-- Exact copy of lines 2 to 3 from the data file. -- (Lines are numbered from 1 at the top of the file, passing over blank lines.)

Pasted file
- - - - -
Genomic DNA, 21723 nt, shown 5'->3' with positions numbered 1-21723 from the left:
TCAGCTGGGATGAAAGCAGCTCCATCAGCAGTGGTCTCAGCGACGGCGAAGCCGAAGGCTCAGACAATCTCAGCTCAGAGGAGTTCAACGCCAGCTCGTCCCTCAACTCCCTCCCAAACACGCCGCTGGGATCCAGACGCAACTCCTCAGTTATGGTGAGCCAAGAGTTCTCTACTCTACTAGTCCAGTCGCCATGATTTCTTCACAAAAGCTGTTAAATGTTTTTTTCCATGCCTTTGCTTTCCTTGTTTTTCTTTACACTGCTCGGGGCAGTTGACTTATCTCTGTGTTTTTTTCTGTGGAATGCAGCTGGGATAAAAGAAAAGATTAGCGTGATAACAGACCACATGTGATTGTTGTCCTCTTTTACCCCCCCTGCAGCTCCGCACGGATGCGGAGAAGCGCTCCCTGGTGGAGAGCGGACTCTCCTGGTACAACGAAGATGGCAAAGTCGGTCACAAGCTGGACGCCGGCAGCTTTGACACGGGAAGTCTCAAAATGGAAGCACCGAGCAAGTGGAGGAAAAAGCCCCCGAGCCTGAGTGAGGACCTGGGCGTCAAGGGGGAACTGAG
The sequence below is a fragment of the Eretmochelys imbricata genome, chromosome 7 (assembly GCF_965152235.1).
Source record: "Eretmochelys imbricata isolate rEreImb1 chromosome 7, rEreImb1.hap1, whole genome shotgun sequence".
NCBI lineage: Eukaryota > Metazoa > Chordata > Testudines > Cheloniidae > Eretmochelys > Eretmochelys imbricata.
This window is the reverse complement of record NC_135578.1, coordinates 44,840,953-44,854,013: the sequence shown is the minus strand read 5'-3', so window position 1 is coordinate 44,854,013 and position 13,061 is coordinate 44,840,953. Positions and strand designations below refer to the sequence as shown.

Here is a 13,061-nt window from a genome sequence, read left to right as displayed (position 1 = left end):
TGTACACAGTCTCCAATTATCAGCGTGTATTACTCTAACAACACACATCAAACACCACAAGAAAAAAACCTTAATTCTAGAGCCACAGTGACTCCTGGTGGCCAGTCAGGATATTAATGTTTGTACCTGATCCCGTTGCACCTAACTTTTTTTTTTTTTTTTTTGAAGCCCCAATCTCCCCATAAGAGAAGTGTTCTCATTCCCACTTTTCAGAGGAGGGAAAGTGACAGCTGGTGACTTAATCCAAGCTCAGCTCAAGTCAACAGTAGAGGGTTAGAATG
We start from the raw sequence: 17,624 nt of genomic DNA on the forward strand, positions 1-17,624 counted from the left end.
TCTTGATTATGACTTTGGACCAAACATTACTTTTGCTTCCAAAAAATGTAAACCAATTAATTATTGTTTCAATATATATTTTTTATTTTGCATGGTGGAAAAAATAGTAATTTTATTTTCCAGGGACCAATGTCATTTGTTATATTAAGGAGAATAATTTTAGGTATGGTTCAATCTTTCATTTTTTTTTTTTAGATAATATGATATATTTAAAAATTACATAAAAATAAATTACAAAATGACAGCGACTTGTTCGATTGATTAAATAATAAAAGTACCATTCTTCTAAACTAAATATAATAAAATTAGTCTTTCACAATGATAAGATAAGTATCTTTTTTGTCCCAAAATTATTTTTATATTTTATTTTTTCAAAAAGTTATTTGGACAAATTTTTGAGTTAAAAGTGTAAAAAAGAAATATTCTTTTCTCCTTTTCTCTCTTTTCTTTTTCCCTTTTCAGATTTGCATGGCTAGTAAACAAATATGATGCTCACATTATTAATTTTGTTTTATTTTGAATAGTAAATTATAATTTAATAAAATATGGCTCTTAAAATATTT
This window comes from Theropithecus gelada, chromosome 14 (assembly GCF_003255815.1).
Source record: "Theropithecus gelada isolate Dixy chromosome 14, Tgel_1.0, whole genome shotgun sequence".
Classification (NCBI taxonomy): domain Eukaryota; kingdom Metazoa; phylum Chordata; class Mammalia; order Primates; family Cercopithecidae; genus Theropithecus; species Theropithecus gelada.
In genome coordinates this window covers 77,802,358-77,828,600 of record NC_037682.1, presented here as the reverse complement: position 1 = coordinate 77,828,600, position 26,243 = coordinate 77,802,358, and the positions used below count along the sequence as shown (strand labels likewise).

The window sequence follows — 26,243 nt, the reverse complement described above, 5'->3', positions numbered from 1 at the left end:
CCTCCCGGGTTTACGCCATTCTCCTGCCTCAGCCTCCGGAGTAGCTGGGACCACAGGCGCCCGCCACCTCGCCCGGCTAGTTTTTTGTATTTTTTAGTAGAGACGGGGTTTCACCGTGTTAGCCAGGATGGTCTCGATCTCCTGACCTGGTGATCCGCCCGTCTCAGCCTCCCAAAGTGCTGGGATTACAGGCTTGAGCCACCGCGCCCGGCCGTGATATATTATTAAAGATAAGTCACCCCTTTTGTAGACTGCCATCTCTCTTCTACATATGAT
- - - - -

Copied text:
TCAGCTGGGATGAAAGCAGCTCCATCAGCAGTGGTCTCAGCGACGGCGAAGCCGAAGGCTCAGACAATCTCAGCTCAGAGGAGTTCAACGCCAGCTCGTCCCTCAACTCCCTCCCAAACACGCCGCTGGGATCCAGACGCAACTCCTCAGTTATGGTGAGCCAAGAGTTCTCTACTCTACTAGTCCAGTCGCCATGATTTCTTCACAAAAGCTGTTAAATGTTTTTTTCCATGCCTTTGCTTTCCTTGTTTTTCTTTACACTGCTCGGGGCAGTTGACTTATCTCTGTGTTTTTTTCTGTGGAATGCAGCTGGGATAAAAGAAAAGATTAGCGTGATAACAGACCACATGTGATTGTTGTCCTCTTTTACCCCCCCTGCAGCTCCGCACGGATGCGGAGAAGCGCTCCCTGGTGGAGAGCGGACTCTCCTGGTACAACGAAGATGGCAAAGTCGGTCACAAGCTGGACGCCGGCAGCTTTGACACGGGAAGTCTCAAAATGGAAGCACCGAGCAAGTGGAGGAAAAAGCCCCCGAGCCTGAGTGAGGACCTGGGCGTCAAGGGGGAACTGAG
The sequence below is a fragment of the Eretmochelys imbricata genome, chromosome 7 (assembly GCF_965152235.1).